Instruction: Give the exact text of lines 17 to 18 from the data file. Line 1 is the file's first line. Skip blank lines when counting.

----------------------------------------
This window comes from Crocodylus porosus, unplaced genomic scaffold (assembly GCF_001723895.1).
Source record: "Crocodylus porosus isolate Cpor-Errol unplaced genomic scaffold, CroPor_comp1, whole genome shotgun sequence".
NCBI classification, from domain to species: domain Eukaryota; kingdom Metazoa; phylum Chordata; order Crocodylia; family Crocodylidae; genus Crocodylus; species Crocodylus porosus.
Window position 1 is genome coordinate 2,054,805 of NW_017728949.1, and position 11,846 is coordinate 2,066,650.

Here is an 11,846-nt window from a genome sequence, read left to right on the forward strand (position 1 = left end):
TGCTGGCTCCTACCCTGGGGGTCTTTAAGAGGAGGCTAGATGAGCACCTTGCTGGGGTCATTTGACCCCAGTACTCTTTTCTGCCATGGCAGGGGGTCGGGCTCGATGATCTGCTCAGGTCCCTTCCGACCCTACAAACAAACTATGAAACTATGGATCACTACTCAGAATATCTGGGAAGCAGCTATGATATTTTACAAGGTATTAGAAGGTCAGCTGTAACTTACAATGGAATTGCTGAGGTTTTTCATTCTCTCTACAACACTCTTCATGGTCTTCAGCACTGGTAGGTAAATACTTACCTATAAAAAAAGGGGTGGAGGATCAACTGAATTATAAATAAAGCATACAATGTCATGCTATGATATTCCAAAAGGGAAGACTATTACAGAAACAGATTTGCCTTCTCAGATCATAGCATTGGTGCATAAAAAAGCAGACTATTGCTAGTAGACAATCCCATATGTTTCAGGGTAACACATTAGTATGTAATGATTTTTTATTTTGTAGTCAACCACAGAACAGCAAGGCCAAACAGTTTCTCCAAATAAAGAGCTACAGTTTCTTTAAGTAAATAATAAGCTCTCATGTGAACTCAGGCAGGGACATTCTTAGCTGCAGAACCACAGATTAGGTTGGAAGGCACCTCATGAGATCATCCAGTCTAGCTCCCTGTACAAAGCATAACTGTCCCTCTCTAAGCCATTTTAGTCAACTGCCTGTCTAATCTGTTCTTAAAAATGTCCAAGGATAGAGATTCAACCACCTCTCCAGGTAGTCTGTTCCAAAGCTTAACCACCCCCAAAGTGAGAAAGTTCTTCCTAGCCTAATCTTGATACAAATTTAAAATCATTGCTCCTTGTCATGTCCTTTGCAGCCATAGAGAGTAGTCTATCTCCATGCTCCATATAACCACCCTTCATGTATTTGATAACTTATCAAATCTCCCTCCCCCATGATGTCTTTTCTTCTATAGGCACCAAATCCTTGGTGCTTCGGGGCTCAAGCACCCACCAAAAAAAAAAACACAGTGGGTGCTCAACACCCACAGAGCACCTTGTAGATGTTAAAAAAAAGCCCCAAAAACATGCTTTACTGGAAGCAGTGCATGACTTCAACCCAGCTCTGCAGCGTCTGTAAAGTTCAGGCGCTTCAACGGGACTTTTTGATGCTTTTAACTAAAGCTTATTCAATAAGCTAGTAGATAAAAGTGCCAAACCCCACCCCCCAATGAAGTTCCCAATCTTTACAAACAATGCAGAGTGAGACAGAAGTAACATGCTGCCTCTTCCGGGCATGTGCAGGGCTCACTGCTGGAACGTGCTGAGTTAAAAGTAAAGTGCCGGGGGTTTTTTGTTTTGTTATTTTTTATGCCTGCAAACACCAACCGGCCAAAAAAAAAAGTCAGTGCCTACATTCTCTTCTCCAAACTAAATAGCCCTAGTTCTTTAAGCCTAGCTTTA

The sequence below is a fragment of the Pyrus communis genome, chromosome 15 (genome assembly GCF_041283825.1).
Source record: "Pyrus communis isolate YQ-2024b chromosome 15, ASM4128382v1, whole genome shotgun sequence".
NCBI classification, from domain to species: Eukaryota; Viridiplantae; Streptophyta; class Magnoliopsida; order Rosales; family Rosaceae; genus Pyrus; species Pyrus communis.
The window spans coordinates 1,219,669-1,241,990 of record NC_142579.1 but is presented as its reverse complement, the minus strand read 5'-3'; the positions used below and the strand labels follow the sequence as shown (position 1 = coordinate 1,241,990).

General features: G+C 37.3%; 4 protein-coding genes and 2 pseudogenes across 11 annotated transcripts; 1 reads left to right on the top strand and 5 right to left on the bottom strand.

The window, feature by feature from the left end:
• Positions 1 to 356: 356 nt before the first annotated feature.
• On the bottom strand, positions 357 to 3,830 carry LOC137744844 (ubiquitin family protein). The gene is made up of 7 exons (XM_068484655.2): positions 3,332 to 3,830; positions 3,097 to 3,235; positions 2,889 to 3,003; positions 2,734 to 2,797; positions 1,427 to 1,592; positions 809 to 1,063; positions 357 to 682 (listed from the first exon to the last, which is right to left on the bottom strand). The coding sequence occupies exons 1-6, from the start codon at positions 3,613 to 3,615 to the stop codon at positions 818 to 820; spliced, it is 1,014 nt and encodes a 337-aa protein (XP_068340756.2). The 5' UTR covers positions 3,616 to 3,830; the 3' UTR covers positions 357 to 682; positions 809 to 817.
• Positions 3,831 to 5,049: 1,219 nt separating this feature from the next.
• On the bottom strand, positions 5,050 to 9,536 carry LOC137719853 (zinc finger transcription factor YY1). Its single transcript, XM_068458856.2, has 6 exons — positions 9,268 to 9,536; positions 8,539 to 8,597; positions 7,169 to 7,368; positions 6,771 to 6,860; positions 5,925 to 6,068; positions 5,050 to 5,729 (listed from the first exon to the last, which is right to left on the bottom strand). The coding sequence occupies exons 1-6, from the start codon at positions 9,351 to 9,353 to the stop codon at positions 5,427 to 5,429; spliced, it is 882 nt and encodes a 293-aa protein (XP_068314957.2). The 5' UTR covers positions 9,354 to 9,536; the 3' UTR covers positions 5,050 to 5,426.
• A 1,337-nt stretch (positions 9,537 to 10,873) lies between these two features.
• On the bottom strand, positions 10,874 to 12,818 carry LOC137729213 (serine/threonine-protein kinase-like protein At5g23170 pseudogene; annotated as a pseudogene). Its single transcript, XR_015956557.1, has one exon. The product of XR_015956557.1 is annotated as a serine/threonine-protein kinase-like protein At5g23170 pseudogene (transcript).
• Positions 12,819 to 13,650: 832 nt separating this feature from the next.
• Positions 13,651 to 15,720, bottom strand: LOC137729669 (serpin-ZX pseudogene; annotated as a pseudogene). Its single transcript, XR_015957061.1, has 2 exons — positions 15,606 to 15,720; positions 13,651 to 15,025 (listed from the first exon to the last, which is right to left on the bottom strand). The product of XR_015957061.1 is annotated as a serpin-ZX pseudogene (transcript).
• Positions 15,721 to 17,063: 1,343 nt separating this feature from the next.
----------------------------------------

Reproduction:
• A 1,337-nt stretch (positions 9,537 to 10,873) lies between these two features.
• On the bottom strand, positions 10,874 to 12,818 carry LOC137729213 (serine/threonine-protein kinase-like protein At5g23170 pseudogene; annotated as a pseudogene). Its single transcript, XR_015956557.1, has one exon. The product of XR_015956557.1 is annotated as a serine/threonine-protein kinase-like protein At5g23170 pseudogene (transcript).